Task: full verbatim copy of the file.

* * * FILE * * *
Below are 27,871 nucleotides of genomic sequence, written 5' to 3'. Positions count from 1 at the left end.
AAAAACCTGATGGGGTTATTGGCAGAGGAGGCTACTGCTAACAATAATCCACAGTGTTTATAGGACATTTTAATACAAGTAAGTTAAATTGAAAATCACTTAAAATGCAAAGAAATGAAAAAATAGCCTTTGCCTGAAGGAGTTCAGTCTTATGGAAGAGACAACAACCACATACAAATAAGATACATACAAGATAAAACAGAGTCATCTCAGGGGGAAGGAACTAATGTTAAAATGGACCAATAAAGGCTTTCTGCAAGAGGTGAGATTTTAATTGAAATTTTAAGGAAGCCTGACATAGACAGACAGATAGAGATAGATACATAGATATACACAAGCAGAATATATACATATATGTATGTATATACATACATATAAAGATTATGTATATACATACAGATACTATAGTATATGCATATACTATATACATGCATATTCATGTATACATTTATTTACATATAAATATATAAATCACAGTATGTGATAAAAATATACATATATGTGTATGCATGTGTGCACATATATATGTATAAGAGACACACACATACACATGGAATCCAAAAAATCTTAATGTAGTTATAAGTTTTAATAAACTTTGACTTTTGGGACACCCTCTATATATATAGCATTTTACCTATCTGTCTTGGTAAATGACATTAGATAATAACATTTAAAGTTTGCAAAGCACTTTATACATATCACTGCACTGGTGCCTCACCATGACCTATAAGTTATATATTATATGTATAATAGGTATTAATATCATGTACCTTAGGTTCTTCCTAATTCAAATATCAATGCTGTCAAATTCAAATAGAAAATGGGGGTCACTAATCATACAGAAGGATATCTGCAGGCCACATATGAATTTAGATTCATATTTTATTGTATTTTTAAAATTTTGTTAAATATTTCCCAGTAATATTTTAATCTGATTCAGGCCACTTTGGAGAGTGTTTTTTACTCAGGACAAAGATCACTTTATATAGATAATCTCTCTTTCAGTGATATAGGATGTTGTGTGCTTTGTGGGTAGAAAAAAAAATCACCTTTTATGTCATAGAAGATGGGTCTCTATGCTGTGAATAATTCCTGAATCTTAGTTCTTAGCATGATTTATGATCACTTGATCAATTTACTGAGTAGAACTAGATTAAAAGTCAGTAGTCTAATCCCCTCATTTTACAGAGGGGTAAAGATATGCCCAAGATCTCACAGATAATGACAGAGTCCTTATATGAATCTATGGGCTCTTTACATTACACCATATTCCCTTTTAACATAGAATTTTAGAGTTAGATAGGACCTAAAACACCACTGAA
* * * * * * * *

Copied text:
Below are 27,871 nucleotides of genomic sequence, written 5' to 3'. Positions count from 1 at the left end.
AAAAACCTGATGGGGTTATTGGCAGAGGAGGCTACTGCTAACAATAATCCACAGTGTTTATAGGACATTTTAATACAAGTAAGTTAAATTGAAAATCACTTAAAATGCAAAGAAATGAAAAAATAGCCTTTGCCTGAAGGAGTTCAGTCTTATGGAAGAGACAACAACCACATACAAATAAGATACATACAAGATAAAACAGAGTCATCTCAGGGGGAAGGAACTAATGTTAAAATGGACCAATAAAGGCTTTCTGCAAGAGGTGAGATTTTAATTGAAATTTTAAGGAAGCCTGACATAGACAGACAGATAGAGATAGATACATAGATATACACAAGCAGAATATATACATATATGTATGTATATACATACATATAAAGATTATGTATATACATACAGATACTATAGTATATGCATATACTATATACATGCATATTCATGTATACATTTATTTACATATAAATATATAAATCACAGTATGTGATAAAAATATACATATATGTGTATGCATGTGTGCACATATATATGTATAAGAGACACACACATACACATGGAATCCAAAAAATCTTAATGTAGTTATAAGTTTTAATAAACTTTGACTTTTGGGACACCCTCTATATATATAGCATTTTACCTATCTGTCTTGGTAAATGACATTAGATAATAACATTTAAAGTTTGCAAAGCACTTTATACATATCACTGCACTGGTGCCTCACCATGACCTATAAGTTATATATTATATGTATAATAGGTATTAATATCATGTACCTTAGGTTCTTCCTAATTCAAATATCAATGCTGTCAAATTCAAATAGAAAATGGGGGTCACTAATCATACAGAAGGATATCTGCAGGCCACATATGAATTTAGATTCATATTTTATTGTATTTTTAAAATTTTGTTAAATATTTCCCAGTAATATTTTAATCTGATTCAGGCCACTTTGGAGAGTGTTTTTTACTCAGGACAAAGATCACTTTATATAGATAATCTCTCTTTCAGTGATATAGGATGTTGTGTGCTTTGTGGGTAGAAAAAAAAATCACCTTTTATGTCATAGAAGATGGGTCTCTATGCTGTGAATAATTCCTGAATCTTAGTTCTTAGCATGATTTATGATCACTTGATCAATTTACTGAGTAGAACTAGATTAAAAGTCAGTAGTCTAATCCCCTCATTTTACAGAGGGGTAAAGATATGCCCAAGATCTCACAGATAATGACAGAGTCCTTATATGAATCTATGGGCTCTTTACATTACACCATATTCCCTTTTAACATAGAATTTTAGAGTTAGATAGGACCTAAAACACCACTGAA